Frances Hutchins was arrested on the 19th August 1692 as a result of a witchcraft complaint filed by Timothy Swan, Ann Putnam, Jr., and Mary Walcott. She was imprisoned until the 21st December 1692 when she was released on bond. No trial records were found. Samuel Hutchins and John Kingsbury posted the bond.
The Ayers were involved with one of the greatest tragedies / mistakes in early New England - The Salem Witchcraft Trials. "From June through September of 1692, nineteen men and women, all having been convicted of witchcraft, were carted to Gallows Hill, a barren slope near Salem Village, for hanging. Another man of over eighty years was pressed to death under heavy stones for refusing to submit to a trial on witchcraft charges. Hundreds of others faced accusations of witchcraft. Dozens languished in jail for months without trials. Then, almost as soon as it had begun, the hysteria that swept through Puritan Massachusetts ended. Why did this travesty of justice occur? Why did it occur in Salem? Nothing about this tragedy was inevitable. Only an unfortunate combination of an ongoing frontier war, economic conditions, congregational strife, teenage boredom, and personal jealousies can account for the spiraling accusations, trials, and executions that occurred in the spring and summer of 1692." Douglas Linder - website Click here for actual letters and court document scans in regards to Mary (Ayer) Parker and Francis Hutchins. These scans are courtesy of the Peabody Essex Museum. The first member of the Ayer family to discsus is Mary Ayer, daughter to John and Hannah, married Nathanial Parker. Mary (Ayer) Parker was accused of witchcraft in 1692. Mary Parker refused to confess during the witchcraft trials saying, "I know nothing of it, there is another woman of the same name in Andover." She was refering to her sister-in-law, Mary Parker, the aged and senile widow of Joseph Parker" [ref Woodward, Records of Salem Witchcraft, 2:163-154] On September 17, 1692 Margaret Scott, Wilmott Redd, Samuel Wardwell, Mary Parker, Abigail Faulkner, Rebecca Eames, Mary Lacy, Ann Foster, and Abigail Hobbs were tried and condemned. On September 22, 1692 Martha Corey, Margaret Scott, Mary Easty, Alice Parker, Ann Pudeator, Wilmott Redd, Samuel Wardwell, and Mary Parker were hanged. Mary (Ayer) Parker was buried in an unmarked grave, somewhere in Salem Massachusetts. Mary (Ayer) Parker memorial stone at the Salem Witchcraft Trials Memorial in Salem MA Another member of the Ayer Family (by marriage) was Francis Hutchins - mother-in-law to Thomas Ayer (son of John and Hannah). Thomas married Elizabeth Hutchins (daughter of John and Francis Hutchins) in 1656. Francis Hutchins was arrested on the 19th August 1692 as a result of a witchcraft complaint filed by Timothy Swan, Ann Putnam, Jr., and Mary Walcott. She was imprisoned until the 21st December 1692 when she was released on bond. No trial records were found. Samuel Hutchins and John Kingsbury posted the bond. Warrant for Arrest of Frances Hutchins and Ruth Wilford "Essex/ To the Constable of Haverhill Complaint being made to me this day, by Timothy Swan of Andover: & Mary Wallcott & Anna Putnam of Salem Village, Against Mrs: frances Hutchins & Ruth Willford, of Haverhill that the s'd frances Hutchins & Ruth Willford, hath sorely afflicted them, the s'd Timothy Swan Mary Walcott & Anna Putnam in their bodies, by witchcraft Severall times Contrary to the Peace of o'r: Sovereigne Lord & Lady King William & Queen Mary, of England &c: & to their Majests Law in that Case provided: & s'd Timothy Swan having according to Law, given sufficient bond, to Prosecute s'd Complaint, before Their Majests: justices of Peace att Salem the 19th: or 20th Instant. These therefore require you in their Majests. names to Apprehend & sease the bodies of the afores'd frances Hutchins & Ruth Willford, upon sight hereof, & them safely Convey to [to] Salem afores'd, to their Majests: justices of the Peace there, to be examined & proceeded with according to law: for which this shall be yo'r warrant: Given under my hand & seal this eighteenth day of August Anno Domini 1692: In the 4th year of their Majests. Reigne. &c *Dudley Bradstreet Justice of Peace (Reverse) according to this warrant I have seesed and brought don mrs frances huchins: but sought with Diligenc for Ruth Wilford and she cannot be found August 19: 1692 by Me Wilum Strlin Constbl for haverihill" (Note: Ruth Wilford was taken into custody on August 20, 1692.) In a seperate case, Francis was in court in 1653. Around 1650 the General Court had passed a law prohibiting the display of finery by persons "of meane condition" defined as persons whose property was valued under £200. Francis was arrested on 17 September 1653 for wearing a silk hood, as was her friend, Mrs. Joseph Swett. Francis Hutchins was acquitted because she had been brought up above the ordinary rank, while Mrs. Swett was found guilty and had to pay ten shillings. The record does include a deed registered by Francis Hutchins in 1686: "To all christian people to whom these presents may come, on the north side of Merrimack in the county of Essex sendeth greetings": "Know ye that I above said Francis Huthcins as well for and in consideration of the natural love that I do owe and bear to my beloved son Joseph Hutchins of Haverhill abovesaid as also in consideration of divers articles hereafter mentioned to be done and truly performed unto me during my natural life, etc." - confirms to Joseph "all my land that is lying between the land of Thomas Ayers of Haverhill and a creek commonly known by the name of Merries Creek with all my houseing barn and outhouseing except 20 acres already laid out to my son Benjamin excepting also about three acres given to my son Samuel by the Rivers side adjoining to said Creek" reserves ten acres for her own use the east side of the dwelling house and the cellar under it and the chamber over it, also the benefit of the orchard. She gives him the Spickett meadow and three acres in Policy meadow - - is to receive ten pounds per annum, in the first week in December, in wheat rye and Indian corn, one third each, and firewood winter and summer. Dated 21st november 1686 in the 2nd year of the reign of our Sovereign Lord, James ye second. Signed Francis Huthcins mark & seal Witnesses Robert Ford Mary Ford" Francis Hutchins deeded 10 acres to Johannah (Corliss) Hutchins on 25 December 1686, she died on 5 April 1694. Will of Francis Hutchins is as follows: "The last will and testament of Francis Hutchins of Haverhill in perfect memory and understanding but sensable of my drawing nigh the day of my death: Do in the first place bequeath my soul to God and my body to decent burial and after my just debts being paid to will my estate as followeth and in the - - First place I do will to my son William Hutchins one common right having his portion sufficient already this being in full. 2ndly I do will to my two daughters Elizabeth and Love my wearing apparel both lining and woolen. 3dly I do will to my daughter in law Johannah Hutchins my mortar and pestal. 4thly I do will to my son Benjamin the great brass kettle and one common right. 5thly I do will to my son Samuel the table board and the frame and great cubbard. 6thly I do will to my son joseph, his children viz: John, Francis, Mary, Samuel, Joseph twelve acres of land adjoining to the land which I have given to their mother at the west end of my land adjoining to the land of Samuel Hutchins. 7thly I do will to my son Joseph Hutchins deceased his children one common right. 8thly I do will to my daughters Elizabeth and Love and to my two sons Samuel and Benjamin all the rest of my estate of what nature and kind soever to be equally divided amongst them all that is to say the said four. 9thly If any of my above children shall lay any claim to any of my husband's lands or other estate of my husbands or mine by verture of any former promise not given under hand in writing shall forfeit their right unto what is bequeathed and willed unto him or them except five shillings which I do will to any such person and no more provided he or they shall endeavor to make out any such claim by law. To this will I do constitute and appoint my son samuel Hutchins and my son in law Samuel Sherburn executors - the words common right was interlined as to my son Benjamin, before assinging and hearunto I have set my hand this fourth day in March in the year of our Lord, one thousand six hundred and ninety-four. Francis Hutchins Robert Ford Josiah Gage Before Honorable Bartholemew Gedney, Exquire, May 16, 1694. Robert Ford and Josiah Gage made oath that they were present and saw Mrs. Francis Hutchins sign this Instrument and heard her declare it to be her last will and testament and that she was then of a disposing mind to my best deserning. Stephan Sewall (Registrar)"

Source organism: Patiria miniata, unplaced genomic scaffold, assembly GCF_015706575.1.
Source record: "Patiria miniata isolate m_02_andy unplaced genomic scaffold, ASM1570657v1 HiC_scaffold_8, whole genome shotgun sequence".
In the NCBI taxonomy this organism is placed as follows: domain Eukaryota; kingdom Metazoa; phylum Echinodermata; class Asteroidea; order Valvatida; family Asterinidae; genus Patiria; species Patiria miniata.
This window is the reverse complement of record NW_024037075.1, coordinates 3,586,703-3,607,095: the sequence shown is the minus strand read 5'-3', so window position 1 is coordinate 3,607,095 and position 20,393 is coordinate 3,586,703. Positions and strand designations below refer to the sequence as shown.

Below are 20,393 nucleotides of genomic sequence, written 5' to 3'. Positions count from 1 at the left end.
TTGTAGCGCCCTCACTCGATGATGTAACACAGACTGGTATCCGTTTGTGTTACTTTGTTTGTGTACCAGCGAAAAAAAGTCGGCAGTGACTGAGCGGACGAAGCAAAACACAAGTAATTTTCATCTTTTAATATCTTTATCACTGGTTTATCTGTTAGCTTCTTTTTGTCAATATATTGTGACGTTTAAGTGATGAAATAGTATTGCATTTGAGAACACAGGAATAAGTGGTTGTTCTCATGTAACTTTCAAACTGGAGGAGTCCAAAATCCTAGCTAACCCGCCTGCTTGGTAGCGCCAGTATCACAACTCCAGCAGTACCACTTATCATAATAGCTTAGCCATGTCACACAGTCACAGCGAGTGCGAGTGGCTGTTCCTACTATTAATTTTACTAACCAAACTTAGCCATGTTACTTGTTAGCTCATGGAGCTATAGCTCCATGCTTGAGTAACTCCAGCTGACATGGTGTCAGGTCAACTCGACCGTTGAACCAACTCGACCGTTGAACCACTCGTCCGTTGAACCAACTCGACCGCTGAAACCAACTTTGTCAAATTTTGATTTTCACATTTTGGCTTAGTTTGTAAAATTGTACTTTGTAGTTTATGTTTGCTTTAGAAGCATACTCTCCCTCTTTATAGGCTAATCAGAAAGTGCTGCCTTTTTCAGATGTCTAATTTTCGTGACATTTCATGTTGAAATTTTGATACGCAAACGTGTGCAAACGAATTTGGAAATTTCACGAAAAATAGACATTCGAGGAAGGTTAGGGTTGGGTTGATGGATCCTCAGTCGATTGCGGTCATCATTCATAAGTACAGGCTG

Frances was arrested on Sept. 17, 1653 for wearing a silk hood in violation of a law prohibiting the display of finery by persons "of meane condition", but was acquitted because she had been brought up above the ordinary rank (see similar story for Joanna White Fiske). She was arrested again August 18, 1692 for witchcraft, but the charge was not pressed because her son Joseph and his wife (Joanna Corliss Hutchins) and Joanna's brother-in-law Samuel Kingsbury (Huldah Corliss Kingsbury's husband) posted sufficient bond to satisfy the accusers and gain her release on December 21, 1692.
- http://web.archive.org/web/20040110213942/http://members.cox.net/ericleepeterson/genealogy/pafg24.htm (search for "Frances ALCOCK")
His wife was not Francis Alcock; she married John Hutchins, of Newbury & Haverhill.
Frances Hutchins's Timeline
Haverhill, Essex, Massachusetts, USA
Lynn, Essex County, Massachusetts
Haverhill, Essex, Massachusetts
November 15, 1640
Newbury, Essex, Massachusetts
October 10, 1641
Haverhill, Essex, Ma
Of Haverhill, Essex, Massachusetts
May 15, 1643
Newbury, Essex, Ma